Julie Payette, Governor General of Canada, presents the Order of Canada to Chief Terry Paul of Membertou, at Rideau Hall in Ottawa on Friday. CP PHOTO ‘He has given so much and yet he feels like there’s more to give’
MEMBERTOU, N.S. — For those in his home community who gathered to watch it, Chief Terry Paul’s investiture into the Order of Canada came with some unanticipated suspense.
The livestream of the ceremony originating from Rideau Hall in Ottawa that was being played in a room at the Membertou Trade and Convention Centre Friday was glitchy, with several periods where buffering caused a frustrating spinning arrow to appear.
In the end, the broadcast was switched over to another online stream in time so that the 30 or so people gathered could watch as Paul, wearing his headdress, received the honour from Gov.-Gen. Julie Payette, his community members proudly applauding as he stepped forward.
“That was an emotional roller-coaster,” one of the audience members said, as the crowd broke up.
Paul has been chief of Membertou for 33 years, leading it from a deficit position to become an economic powerhouse and model for Aboriginal and non-Aboriginal communities alike.
The Order of Canada recognizes Canadians who have made contributions that have enriched the lives of others.
During the ceremony, Paul was described as having dedicated his life to establishing a better future for his community members, especially youth, and as having championed the preservation of language and history through education.
Through a spokesperson, Paul indicated he wasn’t available for an interview Friday.
In a news release, he said he was honoured to be appointed to the Order of Canada.
“I am thankful to my community for their part in making Membertou the wonderful place we call home today,” Paul said. “Our hard work and perseverance throughout the years has ensured a promising future for not only ourselves, but for our children. The future looks bright in Membertou.”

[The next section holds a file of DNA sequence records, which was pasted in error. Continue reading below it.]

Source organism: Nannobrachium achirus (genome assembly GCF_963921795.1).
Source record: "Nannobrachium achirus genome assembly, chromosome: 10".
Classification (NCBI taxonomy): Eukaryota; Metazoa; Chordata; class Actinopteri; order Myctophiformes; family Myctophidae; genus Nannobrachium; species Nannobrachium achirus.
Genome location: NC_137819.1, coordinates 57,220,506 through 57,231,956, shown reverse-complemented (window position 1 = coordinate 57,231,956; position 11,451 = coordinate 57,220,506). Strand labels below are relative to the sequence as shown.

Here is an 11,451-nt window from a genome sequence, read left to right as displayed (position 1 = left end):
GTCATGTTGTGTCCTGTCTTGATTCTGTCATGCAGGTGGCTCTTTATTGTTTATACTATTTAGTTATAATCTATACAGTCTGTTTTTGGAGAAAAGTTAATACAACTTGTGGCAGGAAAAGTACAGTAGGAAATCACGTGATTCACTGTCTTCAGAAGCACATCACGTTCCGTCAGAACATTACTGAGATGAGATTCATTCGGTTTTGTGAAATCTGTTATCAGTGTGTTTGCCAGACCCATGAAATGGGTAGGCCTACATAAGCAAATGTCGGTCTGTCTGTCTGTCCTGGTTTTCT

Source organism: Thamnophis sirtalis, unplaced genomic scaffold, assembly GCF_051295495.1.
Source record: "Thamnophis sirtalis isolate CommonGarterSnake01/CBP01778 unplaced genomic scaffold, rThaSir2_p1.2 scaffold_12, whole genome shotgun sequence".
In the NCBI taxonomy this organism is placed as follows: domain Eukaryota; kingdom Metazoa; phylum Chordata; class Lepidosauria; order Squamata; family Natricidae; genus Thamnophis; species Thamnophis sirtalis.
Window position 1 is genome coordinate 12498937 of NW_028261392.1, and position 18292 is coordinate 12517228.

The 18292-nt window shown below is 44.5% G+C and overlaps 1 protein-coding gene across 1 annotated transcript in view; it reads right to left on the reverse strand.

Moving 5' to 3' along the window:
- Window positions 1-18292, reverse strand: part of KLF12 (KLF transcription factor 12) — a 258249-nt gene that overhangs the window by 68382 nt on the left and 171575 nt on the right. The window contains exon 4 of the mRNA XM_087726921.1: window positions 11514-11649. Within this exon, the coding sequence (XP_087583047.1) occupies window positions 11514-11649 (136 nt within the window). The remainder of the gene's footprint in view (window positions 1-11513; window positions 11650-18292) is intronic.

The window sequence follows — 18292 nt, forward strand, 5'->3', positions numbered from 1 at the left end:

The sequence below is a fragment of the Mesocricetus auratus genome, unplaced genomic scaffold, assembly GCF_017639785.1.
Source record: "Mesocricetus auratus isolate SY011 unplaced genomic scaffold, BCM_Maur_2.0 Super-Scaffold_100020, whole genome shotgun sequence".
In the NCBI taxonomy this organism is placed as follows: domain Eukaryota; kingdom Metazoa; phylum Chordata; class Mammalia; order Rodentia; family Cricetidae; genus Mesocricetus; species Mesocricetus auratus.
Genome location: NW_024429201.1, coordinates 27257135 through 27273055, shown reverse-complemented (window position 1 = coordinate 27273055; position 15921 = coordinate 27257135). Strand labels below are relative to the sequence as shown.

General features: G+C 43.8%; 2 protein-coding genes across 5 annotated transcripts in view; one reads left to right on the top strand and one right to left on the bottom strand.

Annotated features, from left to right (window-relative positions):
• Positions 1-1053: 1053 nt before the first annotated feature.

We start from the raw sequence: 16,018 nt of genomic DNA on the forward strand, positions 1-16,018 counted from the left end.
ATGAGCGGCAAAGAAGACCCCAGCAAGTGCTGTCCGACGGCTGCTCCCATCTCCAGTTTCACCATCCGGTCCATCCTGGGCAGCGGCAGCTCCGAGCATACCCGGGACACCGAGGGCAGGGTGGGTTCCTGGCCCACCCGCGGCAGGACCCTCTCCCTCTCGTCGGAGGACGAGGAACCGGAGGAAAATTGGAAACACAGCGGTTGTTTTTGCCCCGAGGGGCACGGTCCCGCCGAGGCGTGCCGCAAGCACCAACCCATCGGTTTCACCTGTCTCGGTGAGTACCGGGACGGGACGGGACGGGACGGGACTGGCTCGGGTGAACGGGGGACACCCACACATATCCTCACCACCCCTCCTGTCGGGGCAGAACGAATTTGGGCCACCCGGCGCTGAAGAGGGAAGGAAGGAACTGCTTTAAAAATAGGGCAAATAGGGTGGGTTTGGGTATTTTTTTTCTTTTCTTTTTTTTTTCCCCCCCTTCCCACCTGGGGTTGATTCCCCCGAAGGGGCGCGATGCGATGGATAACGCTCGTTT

Among those on hand to watch the ceremony via the livestream was Sr. Dorothy Moore, herself a recipient of the Order of Canada in recognition of her work as an educator.
“If Chief Terry feels the same way I did when I received the Order of Canada a few years ago, I would say he’s elated, he’s absolutely elated to be given this honour,” Moore said in an interview. “For me, it was unbelievable … It’s an honour not for me, so much, as for all First Nation, for Mi’kmaq people and all the ones who worked with me relating to education.”
Paul’s investiture comes at an important time for Canada’s Indigenous people, as there seems to be a heightened awareness of issues facing their communities, more so than at other periods in the country’s past.
“I would also add to it that it’s a long time coming,” Moore added. “We have struggled for so many years and I think reconciliation is beginning to happen.”
Paul receiving the honour could also be seen as an acknowledgement of Membertou’s significant achievements over the past couple of decades, of which Paul was a key architect, Moore said.“I think without Terry’s leadership, Membertou would not be where it is today,” she said. “I think he has been persistent, he has persevered, and he’s so humble about it. He has given so much and yet he feels like there’s more to give. I think it’s such a worthy recognition for our chief.”Richard Paul grew up in Toronto but his family hailed from Membertou and in 2008 it was Terry Paul who recruited him to come to work there as a senior business development officer. He is now Membertou’s chief operating officer.“He […]
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